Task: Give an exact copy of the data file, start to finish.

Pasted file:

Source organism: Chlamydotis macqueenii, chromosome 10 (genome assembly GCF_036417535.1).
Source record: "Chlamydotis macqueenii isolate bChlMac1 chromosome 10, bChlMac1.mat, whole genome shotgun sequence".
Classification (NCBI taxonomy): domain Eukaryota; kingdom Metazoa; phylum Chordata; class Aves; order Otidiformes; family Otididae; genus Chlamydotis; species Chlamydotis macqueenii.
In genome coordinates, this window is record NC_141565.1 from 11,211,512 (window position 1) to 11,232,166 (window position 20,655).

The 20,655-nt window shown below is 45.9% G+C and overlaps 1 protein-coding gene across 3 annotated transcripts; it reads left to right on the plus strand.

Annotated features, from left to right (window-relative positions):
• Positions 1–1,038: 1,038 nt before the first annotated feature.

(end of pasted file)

Source organism: Chlamydotis macqueenii, chromosome 10 (genome assembly GCF_036417535.1).
Source record: "Chlamydotis macqueenii isolate bChlMac1 chromosome 10, bChlMac1.mat, whole genome shotgun sequence".
Classification (NCBI taxonomy): domain Eukaryota; kingdom Metazoa; phylum Chordata; class Aves; order Otidiformes; family Otididae; genus Chlamydotis; species Chlamydotis macqueenii.
In genome coordinates, this window is record NC_141565.1 from 11,211,512 (window position 1) to 11,232,166 (window position 20,655).

The 20,655-nt window shown below is 45.9% G+C and overlaps 1 protein-coding gene across 3 annotated transcripts; it reads left to right on the plus strand.

Annotated features, from left to right (window-relative positions):
• Positions 1–1,038: 1,038 nt before the first annotated feature.